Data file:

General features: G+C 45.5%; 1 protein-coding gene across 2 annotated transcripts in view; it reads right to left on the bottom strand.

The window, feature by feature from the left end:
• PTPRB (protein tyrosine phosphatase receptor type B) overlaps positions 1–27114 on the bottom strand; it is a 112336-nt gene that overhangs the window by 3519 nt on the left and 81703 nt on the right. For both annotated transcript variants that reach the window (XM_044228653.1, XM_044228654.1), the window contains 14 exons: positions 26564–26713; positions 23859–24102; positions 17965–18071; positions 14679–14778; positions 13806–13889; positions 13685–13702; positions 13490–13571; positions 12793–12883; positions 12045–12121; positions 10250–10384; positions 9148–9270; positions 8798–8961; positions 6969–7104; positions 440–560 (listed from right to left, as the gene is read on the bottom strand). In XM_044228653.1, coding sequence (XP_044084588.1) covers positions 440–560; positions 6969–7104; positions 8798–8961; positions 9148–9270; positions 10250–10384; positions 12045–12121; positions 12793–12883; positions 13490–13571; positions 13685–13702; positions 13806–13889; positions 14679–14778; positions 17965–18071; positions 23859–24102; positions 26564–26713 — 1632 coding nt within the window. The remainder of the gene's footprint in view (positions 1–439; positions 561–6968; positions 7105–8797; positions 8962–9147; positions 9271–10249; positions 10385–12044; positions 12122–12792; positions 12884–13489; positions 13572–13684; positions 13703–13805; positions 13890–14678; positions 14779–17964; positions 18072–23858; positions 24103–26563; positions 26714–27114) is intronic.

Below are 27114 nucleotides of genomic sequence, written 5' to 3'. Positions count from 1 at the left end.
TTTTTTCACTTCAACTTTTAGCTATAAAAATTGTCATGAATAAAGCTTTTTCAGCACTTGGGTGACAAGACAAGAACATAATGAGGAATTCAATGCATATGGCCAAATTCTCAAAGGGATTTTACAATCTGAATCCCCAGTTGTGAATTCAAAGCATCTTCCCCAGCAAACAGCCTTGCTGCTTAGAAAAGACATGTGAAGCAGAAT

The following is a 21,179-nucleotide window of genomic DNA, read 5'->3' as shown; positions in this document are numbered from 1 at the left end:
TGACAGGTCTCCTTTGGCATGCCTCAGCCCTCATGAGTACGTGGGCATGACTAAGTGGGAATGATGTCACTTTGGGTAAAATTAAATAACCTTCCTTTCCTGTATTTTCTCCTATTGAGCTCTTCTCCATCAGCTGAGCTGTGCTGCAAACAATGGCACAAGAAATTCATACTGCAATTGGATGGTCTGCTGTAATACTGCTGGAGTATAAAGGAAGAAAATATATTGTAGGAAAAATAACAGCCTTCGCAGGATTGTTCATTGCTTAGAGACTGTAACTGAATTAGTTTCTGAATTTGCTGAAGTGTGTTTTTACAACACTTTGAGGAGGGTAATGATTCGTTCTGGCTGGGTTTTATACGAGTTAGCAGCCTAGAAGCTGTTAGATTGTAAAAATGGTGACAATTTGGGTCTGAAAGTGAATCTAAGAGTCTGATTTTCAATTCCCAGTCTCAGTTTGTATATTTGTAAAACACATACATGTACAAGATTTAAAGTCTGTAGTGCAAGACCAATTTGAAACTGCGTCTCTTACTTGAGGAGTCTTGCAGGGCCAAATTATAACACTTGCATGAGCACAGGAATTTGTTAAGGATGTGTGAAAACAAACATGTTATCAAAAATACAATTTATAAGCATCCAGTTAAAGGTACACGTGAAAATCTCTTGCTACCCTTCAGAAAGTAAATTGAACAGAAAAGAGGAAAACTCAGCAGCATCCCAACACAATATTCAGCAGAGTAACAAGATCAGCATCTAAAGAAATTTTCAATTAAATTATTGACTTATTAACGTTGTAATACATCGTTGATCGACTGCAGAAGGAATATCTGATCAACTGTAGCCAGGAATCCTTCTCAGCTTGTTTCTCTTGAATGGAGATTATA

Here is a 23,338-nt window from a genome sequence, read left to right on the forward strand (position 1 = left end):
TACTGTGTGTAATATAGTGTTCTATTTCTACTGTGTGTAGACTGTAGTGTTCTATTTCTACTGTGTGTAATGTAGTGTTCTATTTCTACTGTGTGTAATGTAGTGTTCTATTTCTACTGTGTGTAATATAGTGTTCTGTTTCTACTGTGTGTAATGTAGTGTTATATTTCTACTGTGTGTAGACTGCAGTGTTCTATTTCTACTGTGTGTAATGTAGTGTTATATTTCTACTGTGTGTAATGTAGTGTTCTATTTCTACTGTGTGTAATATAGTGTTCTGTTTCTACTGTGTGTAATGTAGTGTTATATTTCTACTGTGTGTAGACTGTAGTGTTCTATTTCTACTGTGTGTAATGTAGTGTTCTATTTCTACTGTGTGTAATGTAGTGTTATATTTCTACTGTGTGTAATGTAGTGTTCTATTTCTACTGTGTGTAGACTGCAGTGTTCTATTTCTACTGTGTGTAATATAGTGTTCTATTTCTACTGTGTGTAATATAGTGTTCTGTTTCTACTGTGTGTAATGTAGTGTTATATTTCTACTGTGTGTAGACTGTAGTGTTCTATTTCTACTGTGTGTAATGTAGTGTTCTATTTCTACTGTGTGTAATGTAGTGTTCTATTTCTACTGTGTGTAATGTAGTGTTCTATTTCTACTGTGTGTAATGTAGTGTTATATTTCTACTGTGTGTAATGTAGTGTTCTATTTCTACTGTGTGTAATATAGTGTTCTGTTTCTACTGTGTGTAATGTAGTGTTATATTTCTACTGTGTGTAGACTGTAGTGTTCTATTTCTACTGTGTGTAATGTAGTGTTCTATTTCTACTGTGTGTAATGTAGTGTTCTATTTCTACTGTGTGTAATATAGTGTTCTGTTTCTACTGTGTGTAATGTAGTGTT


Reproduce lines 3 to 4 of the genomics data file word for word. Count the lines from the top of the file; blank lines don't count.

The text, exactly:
• PTPRB (protein tyrosine phosphatase receptor type B) overlaps positions 1–27114 on the bottom strand; it is a 112336-nt gene that overhangs the window by 3519 nt on the left and 81703 nt on the right. For both annotated transcript variants that reach the window (XM_044228653.1, XM_044228654.1), the window contains 14 exons: positions 26564–26713; positions 23859–24102; positions 17965–18071; positions 14679–14778; positions 13806–13889; positions 13685–13702; positions 13490–13571; positions 12793–12883; positions 12045–12121; positions 10250–10384; positions 9148–9270; positions 8798–8961; positions 6969–7104; positions 440–560 (listed from right to left, as the gene is read on the bottom strand). In XM_044228653.1, coding sequence (XP_044084588.1) covers positions 440–560; positions 6969–7104; positions 8798–8961; positions 9148–9270; positions 10250–10384; positions 12045–12121; positions 12793–12883; positions 13490–13571; positions 13685–13702; positions 13806–13889; positions 14679–14778; positions 17965–18071; positions 23859–24102; positions 26564–26713 — 1632 coding nt within the window. The remainder of the gene's footprint in view (positions 1–439; positions 561–6968; positions 7105–8797; positions 8962–9147; positions 9271–10249; positions 10385–12044; positions 12122–12792; positions 12884–13489; positions 13572–13684; positions 13703–13805; positions 13890–14678; positions 14779–17964; positions 18072–23858; positions 24103–26563; positions 26714–27114) is intronic.

Below are 27114 nucleotides of genomic sequence, written 5' to 3'. Positions count from 1 at the left end.